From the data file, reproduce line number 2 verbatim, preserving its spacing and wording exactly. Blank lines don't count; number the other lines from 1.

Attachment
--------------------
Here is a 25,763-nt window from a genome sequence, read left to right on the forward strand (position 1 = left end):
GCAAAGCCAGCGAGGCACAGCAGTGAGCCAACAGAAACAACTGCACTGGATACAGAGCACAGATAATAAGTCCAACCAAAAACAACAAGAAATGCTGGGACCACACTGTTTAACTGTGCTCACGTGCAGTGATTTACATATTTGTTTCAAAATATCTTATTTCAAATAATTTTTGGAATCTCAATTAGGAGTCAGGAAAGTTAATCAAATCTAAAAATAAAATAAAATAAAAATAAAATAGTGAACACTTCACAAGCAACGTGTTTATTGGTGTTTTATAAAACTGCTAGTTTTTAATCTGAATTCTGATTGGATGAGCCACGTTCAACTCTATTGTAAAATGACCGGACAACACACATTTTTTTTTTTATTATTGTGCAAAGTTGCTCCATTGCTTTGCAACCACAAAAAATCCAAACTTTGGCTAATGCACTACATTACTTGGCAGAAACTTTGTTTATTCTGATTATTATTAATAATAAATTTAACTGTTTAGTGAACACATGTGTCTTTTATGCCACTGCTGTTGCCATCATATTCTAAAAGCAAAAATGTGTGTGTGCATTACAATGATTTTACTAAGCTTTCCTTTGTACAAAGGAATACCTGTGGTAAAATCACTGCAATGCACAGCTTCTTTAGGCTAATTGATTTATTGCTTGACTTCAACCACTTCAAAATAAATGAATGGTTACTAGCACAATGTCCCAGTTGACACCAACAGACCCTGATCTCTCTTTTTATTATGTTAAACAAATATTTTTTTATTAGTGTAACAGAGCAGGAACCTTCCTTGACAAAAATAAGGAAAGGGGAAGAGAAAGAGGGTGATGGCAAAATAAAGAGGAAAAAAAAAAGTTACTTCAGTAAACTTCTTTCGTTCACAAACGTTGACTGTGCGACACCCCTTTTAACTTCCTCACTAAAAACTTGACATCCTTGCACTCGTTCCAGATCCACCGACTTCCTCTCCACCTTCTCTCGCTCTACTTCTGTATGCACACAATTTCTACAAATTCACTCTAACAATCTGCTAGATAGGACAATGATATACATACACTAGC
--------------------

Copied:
GCAAAGCCAGCGAGGCACAGCAGTGAGCCAACAGAAACAACTGCACTGGATACAGAGCACAGATAATAAGTCCAACCAAAAACAACAAGAAATGCTGGGACCACACTGTTTAACTGTGCTCACGTGCAGTGATTTACATATTTGTTTCAAAATATCTTATTTCAAATAATTTTTGGAATCTCAATTAGGAGTCAGGAAAGTTAATCAAATCTAAAAATAAAATAAAATAAAAATAAAATAGTGAACACTTCACAAGCAACGTGTTTATTGGTGTTTTATAAAACTGCTAGTTTTTAATCTGAATTCTGATTGGATGAGCCACGTTCAACTCTATTGTAAAATGACCGGACAACACACATTTTTTTTTTTATTATTGTGCAAAGTTGCTCCATTGCTTTGCAACCACAAAAAATCCAAACTTTGGCTAATGCACTACATTACTTGGCAGAAACTTTGTTTATTCTGATTATTATTAATAATAAATTTAACTGTTTAGTGAACACATGTGTCTTTTATGCCACTGCTGTTGCCATCATATTCTAAAAGCAAAAATGTGTGTGTGCATTACAATGATTTTACTAAGCTTTCCTTTGTACAAAGGAATACCTGTGGTAAAATCACTGCAATGCACAGCTTCTTTAGGCTAATTGATTTATTGCTTGACTTCAACCACTTCAAAATAAATGAATGGTTACTAGCACAATGTCCCAGTTGACACCAACAGACCCTGATCTCTCTTTTTATTATGTTAAACAAATATTTTTTTATTAGTGTAACAGAGCAGGAACCTTCCTTGACAAAAATAAGGAAAGGGGAAGAGAAAGAGGGTGATGGCAAAATAAAGAGGAAAAAAAAAAGTTACTTCAGTAAACTTCTTTCGTTCACAAACGTTGACTGTGCGACACCCCTTTTAACTTCCTCACTAAAAACTTGACATCCTTGCACTCGTTCCAGATCCACCGACTTCCTCTCCACCTTCTCTCGCTCTACTTCTGTATGCACACAATTTCTACAAATTCACTCTAACAATCTGCTAGATAGGACAATGATATACATACACTAGC